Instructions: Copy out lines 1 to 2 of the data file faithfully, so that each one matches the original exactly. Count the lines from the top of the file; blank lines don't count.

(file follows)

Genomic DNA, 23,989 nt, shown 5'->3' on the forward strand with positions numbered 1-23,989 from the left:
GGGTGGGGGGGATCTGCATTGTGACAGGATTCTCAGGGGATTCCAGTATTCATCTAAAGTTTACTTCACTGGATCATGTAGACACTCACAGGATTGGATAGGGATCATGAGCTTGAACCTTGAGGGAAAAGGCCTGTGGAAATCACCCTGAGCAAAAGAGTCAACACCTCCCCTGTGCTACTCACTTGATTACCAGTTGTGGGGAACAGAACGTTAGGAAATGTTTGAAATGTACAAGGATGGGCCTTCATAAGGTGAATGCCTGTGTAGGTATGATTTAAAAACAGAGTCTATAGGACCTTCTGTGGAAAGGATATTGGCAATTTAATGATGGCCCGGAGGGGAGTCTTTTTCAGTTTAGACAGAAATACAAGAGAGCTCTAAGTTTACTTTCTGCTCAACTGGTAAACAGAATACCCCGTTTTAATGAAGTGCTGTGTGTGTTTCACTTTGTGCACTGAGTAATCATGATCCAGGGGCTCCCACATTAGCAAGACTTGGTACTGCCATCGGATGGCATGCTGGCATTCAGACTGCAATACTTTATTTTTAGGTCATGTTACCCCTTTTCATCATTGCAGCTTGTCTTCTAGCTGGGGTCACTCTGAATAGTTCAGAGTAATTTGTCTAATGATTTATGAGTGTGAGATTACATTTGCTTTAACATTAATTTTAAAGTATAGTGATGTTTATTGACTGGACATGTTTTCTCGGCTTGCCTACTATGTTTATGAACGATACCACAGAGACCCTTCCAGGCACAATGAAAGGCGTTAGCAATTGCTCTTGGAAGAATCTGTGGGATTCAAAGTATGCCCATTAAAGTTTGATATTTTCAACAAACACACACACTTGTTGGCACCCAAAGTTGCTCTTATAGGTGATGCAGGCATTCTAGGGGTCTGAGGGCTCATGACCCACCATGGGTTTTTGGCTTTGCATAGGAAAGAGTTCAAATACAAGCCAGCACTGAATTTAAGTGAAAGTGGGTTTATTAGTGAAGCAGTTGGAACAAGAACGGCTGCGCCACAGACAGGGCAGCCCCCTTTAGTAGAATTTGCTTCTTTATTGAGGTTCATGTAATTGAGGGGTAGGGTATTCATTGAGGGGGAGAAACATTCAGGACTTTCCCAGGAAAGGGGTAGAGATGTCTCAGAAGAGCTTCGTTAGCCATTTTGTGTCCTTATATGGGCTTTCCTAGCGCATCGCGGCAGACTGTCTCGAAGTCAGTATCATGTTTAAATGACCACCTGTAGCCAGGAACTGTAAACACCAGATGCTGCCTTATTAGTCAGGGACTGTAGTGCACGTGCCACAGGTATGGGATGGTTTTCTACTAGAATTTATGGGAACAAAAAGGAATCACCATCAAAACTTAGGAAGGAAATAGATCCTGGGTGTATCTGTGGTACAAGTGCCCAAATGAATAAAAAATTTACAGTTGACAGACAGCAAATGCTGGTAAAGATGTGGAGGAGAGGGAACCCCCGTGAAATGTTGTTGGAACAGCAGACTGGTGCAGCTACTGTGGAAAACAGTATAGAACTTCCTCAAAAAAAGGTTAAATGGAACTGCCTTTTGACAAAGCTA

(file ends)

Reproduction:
Genomic DNA, 23,989 nt, shown 5'->3' on the forward strand with positions numbered 1-23,989 from the left:
GGGTGGGGGGGATCTGCATTGTGACAGGATTCTCAGGGGATTCCAGTATTCATCTAAAGTTTACTTCACTGGATCATGTAGACACTCACAGGATTGGATAGGGATCATGAGCTTGAACCTTGAGGGAAAAGGCCTGTGGAAATCACCCTGAGCAAAAGAGTCAACACCTCCCCTGTGCTACTCACTTGATTACCAGTTGTGGGGAACAGAACGTTAGGAAATGTTTGAAATGTACAAGGATGGGCCTTCATAAGGTGAATGCCTGTGTAGGTATGATTTAAAAACAGAGTCTATAGGACCTTCTGTGGAAAGGATATTGGCAATTTAATGATGGCCCGGAGGGGAGTCTTTTTCAGTTTAGACAGAAATACAAGAGAGCTCTAAGTTTACTTTCTGCTCAACTGGTAAACAGAATACCCCGTTTTAATGAAGTGCTGTGTGTGTTTCACTTTGTGCACTGAGTAATCATGATCCAGGGGCTCCCACATTAGCAAGACTTGGTACTGCCATCGGATGGCATGCTGGCATTCAGACTGCAATACTTTATTTTTAGGTCATGTTACCCCTTTTCATCATTGCAGCTTGTCTTCTAGCTGGGGTCACTCTGAATAGTTCAGAGTAATTTGTCTAATGATTTATGAGTGTGAGATTACATTTGCTTTAACATTAATTTTAAAGTATAGTGATGTTTATTGACTGGACATGTTTTCTCGGCTTGCCTACTATGTTTATGAACGATACCACAGAGACCCTTCCAGGCACAATGAAAGGCGTTAGCAATTGCTCTTGGAAGAATCTGTGGGATTCAAAGTATGCCCATTAAAGTTTGATATTTTCAACAAACACACACACTTGTTGGCACCCAAAGTTGCTCTTATAGGTGATGCAGGCATTCTAGGGGTCTGAGGGCTCATGACCCACCATGGGTTTTTGGCTTTGCATAGGAAAGAGTTCAAATACAAGCCAGCACTGAATTTAAGTGAAAGTGGGTTTATTAGTGAAGCAGTTGGAACAAGAACGGCTGCGCCACAGACAGGGCAGCCCCCTTTAGTAGAATTTGCTTCTTTATTGAGGTTCATGTAATTGAGGGGTAGGGTATTCATTGAGGGGGAGAAACATTCAGGACTTTCCCAGGAAAGGGGTAGAGATGTCTCAGAAGAGCTTCGTTAGCCATTTTGTGTCCTTATATGGGCTTTCCTAGCGCATCGCGGCAGACTGTCTCGAAGTCAGTATCATGTTTAAATGACCACCTGTAGCCAGGAACTGTAAACACCAGATGCTGCCTTATTAGTCAGGGACTGTAGTGCACGTGCCACAGGTATGGGATGGTTTTCTACTAGAATTTATGGGAACAAAAAGGAATCACCATCAAAACTTAGGAAGGAAATAGATCCTGGGTGTATCTGTGGTACAAGTGCCCAAATGAATAAAAAATTTACAGTTGACAGACAGCAAATGCTGGTAAAGATGTGGAGGAGAGGGAACCCCCGTGAAATGTTGTTGGAACAGCAGACTGGTGCAGCTACTGTGGAAAACAGTATAGAACTTCCTCAAAAAAAGGTTAAATGGAACTGCCTTTTGACAAAGCTA